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Money Income and Poverty Status of Families and Persons in the United States: 1978 (Advance Report)

Report Number P60-120


As part of the March 1979 Current Population Survey, the Bureau of the Census conducted an experiment in an effort to improve the reporting of income. For the purpose of the experiment, the full CPS sample was divided into two samples—each representative of the U.S. population. An experimental questionnaire was used for one sample consisting of three-eighths of the full sample, and the traditional questionnaire was used for the remaining five-eighths of the full sample. In this text, the income and poverty estimates cited for 1978 are based on the full sample. In addition, the full sample for 1978 was also used to measure changes from 1977, except for women with income, as described below. A discussion of the experiment and its impact on 1978 income and poverty data is provided in a later section entitled, "The March 1979 CPS Income Experiment."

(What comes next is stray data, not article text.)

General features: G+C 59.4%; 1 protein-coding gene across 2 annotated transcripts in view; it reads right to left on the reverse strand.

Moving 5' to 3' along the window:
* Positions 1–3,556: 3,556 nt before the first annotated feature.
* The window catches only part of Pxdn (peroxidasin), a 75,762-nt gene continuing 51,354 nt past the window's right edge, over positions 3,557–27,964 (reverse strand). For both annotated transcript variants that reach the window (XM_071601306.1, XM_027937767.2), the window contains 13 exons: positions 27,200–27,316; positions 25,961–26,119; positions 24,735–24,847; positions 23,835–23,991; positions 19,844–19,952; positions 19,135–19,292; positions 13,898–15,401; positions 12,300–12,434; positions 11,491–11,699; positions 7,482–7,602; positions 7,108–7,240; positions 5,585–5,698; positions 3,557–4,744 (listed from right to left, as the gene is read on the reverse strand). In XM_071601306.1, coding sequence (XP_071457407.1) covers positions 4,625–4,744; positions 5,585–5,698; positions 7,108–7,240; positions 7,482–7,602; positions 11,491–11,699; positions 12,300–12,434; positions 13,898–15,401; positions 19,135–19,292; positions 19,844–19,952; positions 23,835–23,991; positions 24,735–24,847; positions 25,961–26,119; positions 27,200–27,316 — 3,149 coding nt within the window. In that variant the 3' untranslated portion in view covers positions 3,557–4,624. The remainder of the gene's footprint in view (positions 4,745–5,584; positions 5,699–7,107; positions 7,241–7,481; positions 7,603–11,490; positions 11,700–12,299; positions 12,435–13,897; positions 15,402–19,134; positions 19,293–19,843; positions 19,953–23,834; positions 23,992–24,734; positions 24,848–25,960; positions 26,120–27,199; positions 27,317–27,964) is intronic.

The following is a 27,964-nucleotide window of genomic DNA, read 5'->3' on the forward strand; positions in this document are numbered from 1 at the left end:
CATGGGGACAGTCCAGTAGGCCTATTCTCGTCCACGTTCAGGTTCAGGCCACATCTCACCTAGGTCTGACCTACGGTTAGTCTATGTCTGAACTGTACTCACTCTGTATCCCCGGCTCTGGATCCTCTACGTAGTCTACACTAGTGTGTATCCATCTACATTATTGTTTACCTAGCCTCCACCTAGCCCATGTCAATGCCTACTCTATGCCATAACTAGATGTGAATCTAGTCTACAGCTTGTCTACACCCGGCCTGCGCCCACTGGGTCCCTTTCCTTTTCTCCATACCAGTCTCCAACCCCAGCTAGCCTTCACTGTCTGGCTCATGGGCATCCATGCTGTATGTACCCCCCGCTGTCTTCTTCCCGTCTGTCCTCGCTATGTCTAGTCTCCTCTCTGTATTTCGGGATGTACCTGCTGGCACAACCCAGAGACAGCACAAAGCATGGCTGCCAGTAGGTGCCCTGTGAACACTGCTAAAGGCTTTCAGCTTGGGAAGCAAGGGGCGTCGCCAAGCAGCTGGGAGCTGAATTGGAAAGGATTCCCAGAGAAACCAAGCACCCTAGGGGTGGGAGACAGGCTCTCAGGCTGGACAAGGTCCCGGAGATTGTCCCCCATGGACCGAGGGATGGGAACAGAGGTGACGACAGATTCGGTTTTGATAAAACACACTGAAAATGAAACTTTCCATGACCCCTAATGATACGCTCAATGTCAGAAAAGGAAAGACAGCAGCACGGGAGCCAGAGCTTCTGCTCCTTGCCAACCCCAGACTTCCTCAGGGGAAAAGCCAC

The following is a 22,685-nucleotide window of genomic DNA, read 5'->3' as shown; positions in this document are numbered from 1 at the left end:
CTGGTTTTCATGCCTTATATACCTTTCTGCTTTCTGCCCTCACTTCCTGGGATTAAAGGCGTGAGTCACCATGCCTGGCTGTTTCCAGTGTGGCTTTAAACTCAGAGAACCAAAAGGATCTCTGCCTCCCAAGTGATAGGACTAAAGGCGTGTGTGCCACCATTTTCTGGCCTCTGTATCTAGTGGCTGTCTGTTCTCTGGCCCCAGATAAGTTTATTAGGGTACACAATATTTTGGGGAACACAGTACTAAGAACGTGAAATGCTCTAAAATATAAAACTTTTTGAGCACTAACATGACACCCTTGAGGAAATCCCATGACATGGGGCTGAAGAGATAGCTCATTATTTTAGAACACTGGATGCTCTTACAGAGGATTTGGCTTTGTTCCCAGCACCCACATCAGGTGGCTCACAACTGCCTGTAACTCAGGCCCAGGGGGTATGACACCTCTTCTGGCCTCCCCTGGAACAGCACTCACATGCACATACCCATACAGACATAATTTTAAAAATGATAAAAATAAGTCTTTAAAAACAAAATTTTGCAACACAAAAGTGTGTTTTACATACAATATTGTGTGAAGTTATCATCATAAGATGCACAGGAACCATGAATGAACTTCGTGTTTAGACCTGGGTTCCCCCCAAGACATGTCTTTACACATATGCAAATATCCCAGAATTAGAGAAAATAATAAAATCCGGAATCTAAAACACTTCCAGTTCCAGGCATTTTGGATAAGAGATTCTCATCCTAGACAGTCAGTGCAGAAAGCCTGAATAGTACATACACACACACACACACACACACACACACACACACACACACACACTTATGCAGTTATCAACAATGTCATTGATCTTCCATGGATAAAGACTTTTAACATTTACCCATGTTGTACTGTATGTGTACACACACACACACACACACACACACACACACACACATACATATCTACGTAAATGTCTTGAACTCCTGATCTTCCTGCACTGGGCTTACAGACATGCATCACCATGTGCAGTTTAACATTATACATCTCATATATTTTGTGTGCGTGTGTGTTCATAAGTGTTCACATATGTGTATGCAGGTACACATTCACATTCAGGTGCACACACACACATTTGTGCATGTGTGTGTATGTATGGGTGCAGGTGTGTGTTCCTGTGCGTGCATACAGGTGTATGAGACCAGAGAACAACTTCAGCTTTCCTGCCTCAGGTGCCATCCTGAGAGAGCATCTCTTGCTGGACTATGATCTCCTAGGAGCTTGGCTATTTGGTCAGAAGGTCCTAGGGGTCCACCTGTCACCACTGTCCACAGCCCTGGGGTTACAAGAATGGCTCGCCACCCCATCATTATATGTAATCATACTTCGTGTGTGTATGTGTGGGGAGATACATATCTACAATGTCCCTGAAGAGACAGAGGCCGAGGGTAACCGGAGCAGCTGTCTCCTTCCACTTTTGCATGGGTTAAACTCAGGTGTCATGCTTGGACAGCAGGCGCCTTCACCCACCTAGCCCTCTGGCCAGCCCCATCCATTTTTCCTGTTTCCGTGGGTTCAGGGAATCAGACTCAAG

The median income of all families in the United States was $17,640 in 1978, according to results of the Current Population Survey (CPS) conducted in March 1979 by the Bureau of the Census. In 1978, median family income was 10 percent higher than the 1977 median ($16,010). After adjusting for the 7.6-percent increase in prices between 1977 and 1978,1 there was an increase in real median income of $410 (or 2 percent) for that period. The survey also indicated that there were about 24.5 million persons below the poverty level in 1978 comprising 11.4 percent of the U.S. population.2 The size of the poverty population did not change significantly from the 1977 level. The poverty threshold for a nonfarm family of four was $6,662 in 1978.

1 The percentage increase in prices between 1977 and 1978 is computed by dividing the annual average Consumer Price Index (CPI) for 1978 by the annual average value of the CPI for 1977.
2 See appendix A for an explanation of the poverty concept.

A Note on Language

Census statistics date back to 1790 and reflect the growth and change of the United States. Past census reports contain some terms that today’s readers may consider obsolete and inappropriate. As part of our goal to be open and transparent with the public, we are improving access to all Census Bureau original publications and statistics, which serve as a guide to the nation's history.

Page Last Revised - October 8, 2021
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